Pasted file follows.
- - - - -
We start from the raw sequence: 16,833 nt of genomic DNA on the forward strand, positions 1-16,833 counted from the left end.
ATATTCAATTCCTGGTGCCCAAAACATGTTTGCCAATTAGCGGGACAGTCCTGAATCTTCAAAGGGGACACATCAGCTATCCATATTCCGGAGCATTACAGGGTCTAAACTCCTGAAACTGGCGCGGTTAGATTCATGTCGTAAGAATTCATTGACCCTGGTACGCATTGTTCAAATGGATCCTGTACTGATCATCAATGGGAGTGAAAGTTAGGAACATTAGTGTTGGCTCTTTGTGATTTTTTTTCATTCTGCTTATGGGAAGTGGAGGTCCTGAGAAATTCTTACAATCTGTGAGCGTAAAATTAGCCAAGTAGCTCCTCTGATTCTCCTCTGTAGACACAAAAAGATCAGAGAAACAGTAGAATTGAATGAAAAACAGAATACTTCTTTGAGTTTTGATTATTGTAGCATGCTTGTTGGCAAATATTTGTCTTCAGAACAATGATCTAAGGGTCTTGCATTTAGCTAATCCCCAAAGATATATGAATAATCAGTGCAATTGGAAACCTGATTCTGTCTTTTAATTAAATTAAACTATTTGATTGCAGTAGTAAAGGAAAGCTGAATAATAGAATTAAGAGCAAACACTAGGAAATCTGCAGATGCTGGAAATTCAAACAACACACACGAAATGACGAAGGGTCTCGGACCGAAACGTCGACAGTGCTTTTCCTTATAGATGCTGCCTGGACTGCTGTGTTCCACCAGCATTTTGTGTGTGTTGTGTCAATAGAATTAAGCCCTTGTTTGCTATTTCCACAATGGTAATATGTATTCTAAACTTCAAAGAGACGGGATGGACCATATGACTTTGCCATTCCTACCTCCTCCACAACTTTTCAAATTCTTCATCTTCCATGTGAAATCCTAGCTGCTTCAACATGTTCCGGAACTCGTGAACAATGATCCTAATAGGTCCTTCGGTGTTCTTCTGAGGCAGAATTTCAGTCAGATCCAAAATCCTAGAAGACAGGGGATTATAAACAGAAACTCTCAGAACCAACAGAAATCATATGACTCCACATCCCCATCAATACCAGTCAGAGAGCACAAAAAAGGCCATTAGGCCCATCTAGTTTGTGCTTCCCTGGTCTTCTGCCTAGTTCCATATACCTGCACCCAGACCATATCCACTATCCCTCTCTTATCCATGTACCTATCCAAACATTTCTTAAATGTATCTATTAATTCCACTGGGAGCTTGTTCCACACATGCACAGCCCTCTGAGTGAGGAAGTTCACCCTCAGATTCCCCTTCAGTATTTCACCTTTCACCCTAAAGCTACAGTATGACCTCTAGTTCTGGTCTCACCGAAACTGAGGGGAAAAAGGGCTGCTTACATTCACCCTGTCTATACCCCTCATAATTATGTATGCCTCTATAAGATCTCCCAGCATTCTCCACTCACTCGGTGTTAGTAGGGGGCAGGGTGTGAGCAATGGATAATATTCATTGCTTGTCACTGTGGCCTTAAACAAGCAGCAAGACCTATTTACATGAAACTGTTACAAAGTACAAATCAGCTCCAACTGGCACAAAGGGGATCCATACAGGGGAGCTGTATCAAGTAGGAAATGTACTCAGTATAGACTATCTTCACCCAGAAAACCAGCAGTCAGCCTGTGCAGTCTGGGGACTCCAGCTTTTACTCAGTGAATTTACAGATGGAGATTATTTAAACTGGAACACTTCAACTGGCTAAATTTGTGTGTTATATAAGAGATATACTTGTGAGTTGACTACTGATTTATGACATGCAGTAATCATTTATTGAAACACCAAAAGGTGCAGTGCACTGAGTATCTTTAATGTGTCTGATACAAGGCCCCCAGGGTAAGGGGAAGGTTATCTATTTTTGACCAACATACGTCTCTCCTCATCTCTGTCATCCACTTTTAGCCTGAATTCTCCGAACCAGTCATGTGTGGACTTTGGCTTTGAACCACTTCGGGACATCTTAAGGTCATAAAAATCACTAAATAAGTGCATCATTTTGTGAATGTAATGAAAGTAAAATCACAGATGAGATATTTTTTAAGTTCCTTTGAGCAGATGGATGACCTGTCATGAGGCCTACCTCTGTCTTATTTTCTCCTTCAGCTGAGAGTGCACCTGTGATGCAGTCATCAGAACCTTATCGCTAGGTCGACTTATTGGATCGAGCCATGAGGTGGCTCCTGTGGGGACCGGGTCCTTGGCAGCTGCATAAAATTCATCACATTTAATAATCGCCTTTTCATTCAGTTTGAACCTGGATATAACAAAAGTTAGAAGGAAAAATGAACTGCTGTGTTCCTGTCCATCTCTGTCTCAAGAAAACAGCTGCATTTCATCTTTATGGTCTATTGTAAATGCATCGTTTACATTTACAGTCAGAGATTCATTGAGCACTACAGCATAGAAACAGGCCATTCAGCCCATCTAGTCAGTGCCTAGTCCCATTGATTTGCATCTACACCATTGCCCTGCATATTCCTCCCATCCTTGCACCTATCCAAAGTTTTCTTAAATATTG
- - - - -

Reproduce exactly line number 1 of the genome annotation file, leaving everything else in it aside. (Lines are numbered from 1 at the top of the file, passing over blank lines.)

We start from the raw sequence: 16,833 nt of genomic DNA on the forward strand, positions 1-16,833 counted from the left end.